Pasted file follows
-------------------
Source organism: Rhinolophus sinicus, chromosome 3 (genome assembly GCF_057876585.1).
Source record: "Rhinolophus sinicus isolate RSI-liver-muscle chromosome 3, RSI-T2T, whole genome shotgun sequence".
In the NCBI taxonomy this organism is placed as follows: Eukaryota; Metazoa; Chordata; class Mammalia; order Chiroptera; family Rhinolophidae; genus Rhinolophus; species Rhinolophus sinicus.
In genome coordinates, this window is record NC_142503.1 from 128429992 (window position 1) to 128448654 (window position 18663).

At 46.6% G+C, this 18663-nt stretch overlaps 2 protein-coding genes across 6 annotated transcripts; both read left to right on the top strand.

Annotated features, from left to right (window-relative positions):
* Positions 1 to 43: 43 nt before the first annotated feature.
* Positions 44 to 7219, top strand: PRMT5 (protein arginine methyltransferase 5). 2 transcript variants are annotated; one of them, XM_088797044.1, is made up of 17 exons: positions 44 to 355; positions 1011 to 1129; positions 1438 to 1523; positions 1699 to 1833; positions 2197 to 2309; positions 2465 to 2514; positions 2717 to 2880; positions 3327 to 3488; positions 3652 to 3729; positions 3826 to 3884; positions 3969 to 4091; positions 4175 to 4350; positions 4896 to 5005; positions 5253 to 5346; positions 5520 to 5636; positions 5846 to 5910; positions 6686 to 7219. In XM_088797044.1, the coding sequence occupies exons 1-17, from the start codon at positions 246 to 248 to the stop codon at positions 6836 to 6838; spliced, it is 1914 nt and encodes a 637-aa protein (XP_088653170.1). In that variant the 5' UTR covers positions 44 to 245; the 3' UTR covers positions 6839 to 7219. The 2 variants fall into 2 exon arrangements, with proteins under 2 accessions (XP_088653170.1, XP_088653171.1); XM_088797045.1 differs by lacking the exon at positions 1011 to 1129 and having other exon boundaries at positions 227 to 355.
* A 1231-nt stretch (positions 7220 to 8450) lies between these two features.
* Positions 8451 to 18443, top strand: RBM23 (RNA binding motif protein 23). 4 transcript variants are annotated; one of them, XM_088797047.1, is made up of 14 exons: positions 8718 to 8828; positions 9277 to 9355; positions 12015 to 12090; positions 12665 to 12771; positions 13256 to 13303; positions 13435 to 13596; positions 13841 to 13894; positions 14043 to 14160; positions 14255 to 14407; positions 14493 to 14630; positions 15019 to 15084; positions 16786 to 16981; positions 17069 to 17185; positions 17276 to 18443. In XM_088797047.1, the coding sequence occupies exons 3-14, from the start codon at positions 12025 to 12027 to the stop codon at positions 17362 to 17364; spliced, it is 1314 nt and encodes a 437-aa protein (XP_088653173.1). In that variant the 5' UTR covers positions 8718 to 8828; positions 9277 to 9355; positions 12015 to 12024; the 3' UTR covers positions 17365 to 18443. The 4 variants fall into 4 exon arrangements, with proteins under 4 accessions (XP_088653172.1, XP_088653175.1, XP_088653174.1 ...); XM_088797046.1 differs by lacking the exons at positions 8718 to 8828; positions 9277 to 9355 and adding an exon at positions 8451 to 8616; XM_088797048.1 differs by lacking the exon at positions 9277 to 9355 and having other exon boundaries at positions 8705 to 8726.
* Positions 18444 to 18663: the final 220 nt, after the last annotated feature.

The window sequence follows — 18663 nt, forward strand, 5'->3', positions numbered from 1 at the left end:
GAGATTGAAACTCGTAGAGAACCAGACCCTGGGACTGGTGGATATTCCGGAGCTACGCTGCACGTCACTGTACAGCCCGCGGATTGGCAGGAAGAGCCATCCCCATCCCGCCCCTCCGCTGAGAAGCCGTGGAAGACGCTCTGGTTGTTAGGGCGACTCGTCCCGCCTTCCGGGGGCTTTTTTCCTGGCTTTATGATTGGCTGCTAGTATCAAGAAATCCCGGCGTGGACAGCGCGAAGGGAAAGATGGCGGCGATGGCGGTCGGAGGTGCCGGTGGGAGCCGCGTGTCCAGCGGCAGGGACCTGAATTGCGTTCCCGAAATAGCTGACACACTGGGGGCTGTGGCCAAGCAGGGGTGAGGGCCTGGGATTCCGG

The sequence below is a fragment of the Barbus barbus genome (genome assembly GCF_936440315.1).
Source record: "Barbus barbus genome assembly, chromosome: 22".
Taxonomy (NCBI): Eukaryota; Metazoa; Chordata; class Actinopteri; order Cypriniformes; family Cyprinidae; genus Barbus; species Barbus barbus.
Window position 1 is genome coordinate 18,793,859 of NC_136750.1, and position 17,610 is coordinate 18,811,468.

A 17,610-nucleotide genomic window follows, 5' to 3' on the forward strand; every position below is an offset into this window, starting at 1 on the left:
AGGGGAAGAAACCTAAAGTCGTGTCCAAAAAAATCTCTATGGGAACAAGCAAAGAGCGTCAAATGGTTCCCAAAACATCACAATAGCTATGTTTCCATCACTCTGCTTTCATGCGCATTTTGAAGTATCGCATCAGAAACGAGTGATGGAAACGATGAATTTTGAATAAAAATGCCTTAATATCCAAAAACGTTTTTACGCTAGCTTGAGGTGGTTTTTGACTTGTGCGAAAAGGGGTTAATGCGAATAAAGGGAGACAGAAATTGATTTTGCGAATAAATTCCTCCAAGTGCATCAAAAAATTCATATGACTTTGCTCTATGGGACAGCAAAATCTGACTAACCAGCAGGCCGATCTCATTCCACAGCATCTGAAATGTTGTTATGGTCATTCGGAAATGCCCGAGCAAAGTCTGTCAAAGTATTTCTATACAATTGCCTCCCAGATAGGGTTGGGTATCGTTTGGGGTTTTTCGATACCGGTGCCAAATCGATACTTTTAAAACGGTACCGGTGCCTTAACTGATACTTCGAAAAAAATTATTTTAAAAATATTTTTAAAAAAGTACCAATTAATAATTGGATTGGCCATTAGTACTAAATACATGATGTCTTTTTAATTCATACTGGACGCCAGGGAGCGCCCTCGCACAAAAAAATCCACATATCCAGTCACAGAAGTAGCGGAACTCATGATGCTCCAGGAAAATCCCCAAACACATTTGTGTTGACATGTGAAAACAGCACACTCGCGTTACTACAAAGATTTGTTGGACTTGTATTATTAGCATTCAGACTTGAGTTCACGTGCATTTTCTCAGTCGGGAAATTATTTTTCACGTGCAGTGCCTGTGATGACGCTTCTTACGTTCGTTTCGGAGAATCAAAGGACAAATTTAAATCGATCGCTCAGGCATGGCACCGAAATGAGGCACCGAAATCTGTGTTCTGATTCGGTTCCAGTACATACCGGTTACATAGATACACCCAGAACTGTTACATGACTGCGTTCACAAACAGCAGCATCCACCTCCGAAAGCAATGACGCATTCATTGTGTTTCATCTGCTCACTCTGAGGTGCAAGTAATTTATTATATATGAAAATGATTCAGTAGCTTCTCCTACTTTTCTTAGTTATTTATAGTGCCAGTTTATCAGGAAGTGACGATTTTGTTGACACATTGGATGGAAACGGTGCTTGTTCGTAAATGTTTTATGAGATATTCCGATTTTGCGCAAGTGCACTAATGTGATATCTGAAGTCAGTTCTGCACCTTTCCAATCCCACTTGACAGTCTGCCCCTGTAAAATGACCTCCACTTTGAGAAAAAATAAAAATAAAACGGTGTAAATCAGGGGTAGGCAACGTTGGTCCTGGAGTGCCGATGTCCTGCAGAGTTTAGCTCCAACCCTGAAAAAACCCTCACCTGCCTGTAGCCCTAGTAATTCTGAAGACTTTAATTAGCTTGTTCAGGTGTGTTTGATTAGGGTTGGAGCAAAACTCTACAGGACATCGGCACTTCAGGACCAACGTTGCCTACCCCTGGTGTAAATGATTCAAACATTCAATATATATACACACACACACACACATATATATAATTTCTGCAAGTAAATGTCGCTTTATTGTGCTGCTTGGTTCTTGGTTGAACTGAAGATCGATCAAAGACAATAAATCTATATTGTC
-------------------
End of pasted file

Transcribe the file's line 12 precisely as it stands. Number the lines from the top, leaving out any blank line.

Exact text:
The window sequence follows — 18663 nt, forward strand, 5'->3', positions numbered from 1 at the left end: